Biker to Sailor is the latest book from Bob Bitchin’ of Latitudes and Attitudes and Cruising Outpost fame. It was our first book from Bob, and it was a very entertaining read. You will question whether everything he details is actually as it happened, but that isn’t really the point in such a book. It could have been a bit longer at only 243 pages, but we’re off to find some of his other books on the used market, so we should get our fill. As subscribers to Cruising Outpost, we were able to pop for the autographed hardcover before it was released. You can find it on Amazon, Cruisingoutpost.com, Seafaring.com, and Bobbitchin.com.
Letters From The Lost Soul is the sequel to Biker to Sailor even though the first edition came out 15 years prior. We read Biker To Sailor first, by accident, so we managed to get them in the right order chronologically. More of the same from Bob with lots of entertaining anecdotes. You won’t learn how to sail in a technical sense by reading this book, but that is not the reason to read it. You can find it on Amazon, Cruisingoutpost.com, Seafaring.com, and Bobbitchin.com.
Dockmanship is a neat little book from David Owen Bell that covers all the important stuff associated with being close to the dock in a bout 100 pages. There are a few version out there, so make sure you get the latest one when searching on Amazon or similar site.
The Complete Book of Anchoring and Mooring is a great book to have on your shelf. It addresses anchoring systems, techniques, and permanent moorings. It covers monohulls, multihulls, light displacement sailboats, cruisers, sportfishers, passagemakers, and workboats. Consider this the bible for anchoring and mooring.
The Voyager’s Handbook: The Essential Guide to Blue Water Cruising. If you could only read one book before you went cruising, this would be the one. From Amazon, “This inspirational and comprehensive manual leads you step by step through every aspect of choosing, planning, and following the voyager’s life. Using three example boats representing three cruising lifestyles—Simplicity, Moderation, and Highlife—Beth Leonard helps make your bluewater dreams come true, whether you’re sailing on a shoestring or a CEO’s pension.”
Another neat item that we saw for the first time during our Day Skipper Course was Quick Reference Cards from Davis Instruments. You can get them from Amazon if your a frequent shopper, but we bought them direct from Davis. They are plasticized and fairly tough so you won’t be afraid to take them on deck with you.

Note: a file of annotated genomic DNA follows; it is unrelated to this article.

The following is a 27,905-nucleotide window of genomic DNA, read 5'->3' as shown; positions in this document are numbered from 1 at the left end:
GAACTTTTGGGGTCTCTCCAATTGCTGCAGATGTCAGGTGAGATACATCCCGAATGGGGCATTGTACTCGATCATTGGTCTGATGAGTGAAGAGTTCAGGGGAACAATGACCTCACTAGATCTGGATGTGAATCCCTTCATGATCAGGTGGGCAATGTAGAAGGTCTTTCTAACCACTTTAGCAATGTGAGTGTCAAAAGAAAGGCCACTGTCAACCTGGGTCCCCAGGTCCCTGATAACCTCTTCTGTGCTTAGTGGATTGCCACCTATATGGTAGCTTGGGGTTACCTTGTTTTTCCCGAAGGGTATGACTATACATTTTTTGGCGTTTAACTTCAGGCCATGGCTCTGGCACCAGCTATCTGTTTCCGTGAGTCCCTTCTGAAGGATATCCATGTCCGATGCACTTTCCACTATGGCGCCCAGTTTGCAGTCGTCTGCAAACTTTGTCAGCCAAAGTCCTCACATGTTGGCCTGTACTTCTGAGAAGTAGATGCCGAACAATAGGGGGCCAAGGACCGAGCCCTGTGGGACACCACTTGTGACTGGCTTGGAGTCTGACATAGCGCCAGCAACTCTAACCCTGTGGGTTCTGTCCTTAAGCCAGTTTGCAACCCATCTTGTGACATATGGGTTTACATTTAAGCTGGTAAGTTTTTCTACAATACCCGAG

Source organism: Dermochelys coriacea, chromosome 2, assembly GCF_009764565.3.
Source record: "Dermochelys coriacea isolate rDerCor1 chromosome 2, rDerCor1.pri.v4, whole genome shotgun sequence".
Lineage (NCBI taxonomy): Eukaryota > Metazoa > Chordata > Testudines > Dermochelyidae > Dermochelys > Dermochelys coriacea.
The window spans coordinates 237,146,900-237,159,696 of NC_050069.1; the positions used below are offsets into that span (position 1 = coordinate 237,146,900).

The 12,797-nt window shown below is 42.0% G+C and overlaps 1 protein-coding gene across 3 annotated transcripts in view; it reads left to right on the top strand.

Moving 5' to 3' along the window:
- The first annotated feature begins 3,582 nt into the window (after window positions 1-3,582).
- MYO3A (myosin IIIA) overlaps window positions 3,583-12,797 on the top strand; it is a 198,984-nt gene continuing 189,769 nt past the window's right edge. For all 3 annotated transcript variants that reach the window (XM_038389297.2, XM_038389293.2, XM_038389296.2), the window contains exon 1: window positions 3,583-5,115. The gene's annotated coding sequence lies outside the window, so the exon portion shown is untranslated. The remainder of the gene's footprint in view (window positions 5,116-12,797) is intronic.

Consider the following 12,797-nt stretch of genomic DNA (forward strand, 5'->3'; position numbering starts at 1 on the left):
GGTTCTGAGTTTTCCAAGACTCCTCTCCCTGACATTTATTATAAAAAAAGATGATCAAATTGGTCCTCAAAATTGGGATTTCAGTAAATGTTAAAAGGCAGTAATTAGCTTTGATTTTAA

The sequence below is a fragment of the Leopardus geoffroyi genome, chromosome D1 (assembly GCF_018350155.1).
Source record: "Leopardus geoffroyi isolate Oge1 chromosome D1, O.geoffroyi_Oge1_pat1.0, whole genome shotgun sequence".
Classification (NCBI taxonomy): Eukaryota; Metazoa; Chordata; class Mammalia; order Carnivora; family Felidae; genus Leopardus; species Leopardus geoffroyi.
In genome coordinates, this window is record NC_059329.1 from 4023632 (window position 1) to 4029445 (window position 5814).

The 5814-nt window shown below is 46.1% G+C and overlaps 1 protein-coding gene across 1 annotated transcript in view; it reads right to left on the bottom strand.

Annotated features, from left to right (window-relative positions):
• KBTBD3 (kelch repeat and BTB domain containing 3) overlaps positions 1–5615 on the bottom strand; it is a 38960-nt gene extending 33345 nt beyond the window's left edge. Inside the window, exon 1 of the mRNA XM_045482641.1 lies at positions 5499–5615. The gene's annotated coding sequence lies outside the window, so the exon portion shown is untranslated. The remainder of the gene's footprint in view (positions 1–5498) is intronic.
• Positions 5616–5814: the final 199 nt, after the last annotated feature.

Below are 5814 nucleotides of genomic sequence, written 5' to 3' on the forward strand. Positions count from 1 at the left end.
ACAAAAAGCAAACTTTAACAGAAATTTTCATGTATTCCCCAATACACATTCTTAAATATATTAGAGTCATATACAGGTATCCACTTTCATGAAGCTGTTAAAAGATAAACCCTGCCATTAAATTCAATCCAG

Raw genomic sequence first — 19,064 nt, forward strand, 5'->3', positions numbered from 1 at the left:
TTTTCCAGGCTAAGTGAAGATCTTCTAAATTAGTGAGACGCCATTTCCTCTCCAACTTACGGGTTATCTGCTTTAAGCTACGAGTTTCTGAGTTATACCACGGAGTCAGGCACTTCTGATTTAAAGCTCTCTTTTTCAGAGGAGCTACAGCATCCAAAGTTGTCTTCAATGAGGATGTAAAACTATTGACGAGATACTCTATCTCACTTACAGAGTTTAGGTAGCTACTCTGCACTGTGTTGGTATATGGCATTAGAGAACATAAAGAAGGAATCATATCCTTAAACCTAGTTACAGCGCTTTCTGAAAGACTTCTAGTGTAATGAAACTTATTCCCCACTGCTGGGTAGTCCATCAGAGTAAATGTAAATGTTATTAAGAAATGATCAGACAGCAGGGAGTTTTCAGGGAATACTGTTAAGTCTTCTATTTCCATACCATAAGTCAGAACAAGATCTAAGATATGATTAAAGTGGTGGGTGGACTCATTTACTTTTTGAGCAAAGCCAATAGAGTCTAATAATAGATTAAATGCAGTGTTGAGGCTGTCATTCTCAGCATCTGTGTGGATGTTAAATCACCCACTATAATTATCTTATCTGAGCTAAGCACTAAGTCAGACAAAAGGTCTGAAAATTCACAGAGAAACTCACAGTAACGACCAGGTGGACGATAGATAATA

The Ashley Book of Knots (41.3MB) is the bible when it comes to this subject. Originally published in 1944, it is a beast of a book with over 600 pages and can be quite intimidating for someone just starting out. You can find it in .pdf format online or on the used market at Amazon.
Surviving The Storm. (19.9MB) Thanks to Steve and Linda Dashew for making this available. From their website SetSail.com, “The emphasis throughout this book is on survival storms because, if you are prepared for the worst, normal gales and storms are no longer something to be feared – they become a chance to experiment, to test what works best on your boat.”
Mariner’s Weather Handbook. (14.8MB) Thanks (again) to Steve and Linda Dashew for making this available. From their website SetSail.com, “Understanding weather is the most important thing you can do to insure the success of your time on the water. And before you leave the dock is the time to get yourself up to speed. Start today by getting your copy of Mariner’s Weather Handbook and begin forecasting at home today.”
Sailing The Farm: A Survival Guide to Homesteading on the Ocean (9.72MB) This book has been long out of print but has been making a comeback via .pdf version spreading across the net. It’s a description of homesteading on a boat, or “seasteading.” Finances, tools, farming, it’s all there. Although quite dated now, there is still a great deal of useful information there. It’s also available as an Amazon used book, but the prices seem quite high.
RCAF 5 Basic Exercises. (3.42MB) An exercise program for men developed Royal Canadian Air Force (RCAF) in the late 50s, and first published in the early 60s. It was innovative at the time for trying to solve the practical problem of remote RCAF stations having confined spaces and no access to specialized exercise equipment. Sounds remarkably like the situation faced on board a private vessel!
RCAF 10 Basic Exercises. (1.01 MB) Companion to the 5BX program above, but developed for woman. Ignore the 50/60s kitsch, and both can be good start point for developing your own routine. According to the Wikipedia site here, the two of them have sold over 23 million copies and translated into 13 languages. Now why did women need twice as many basic exercises as men?
Even though we haven’t fully embraced the e-book phenomenon yet, there are plenty out there. Look at this ultimate list of FREE nautical themed books from manybooks.net.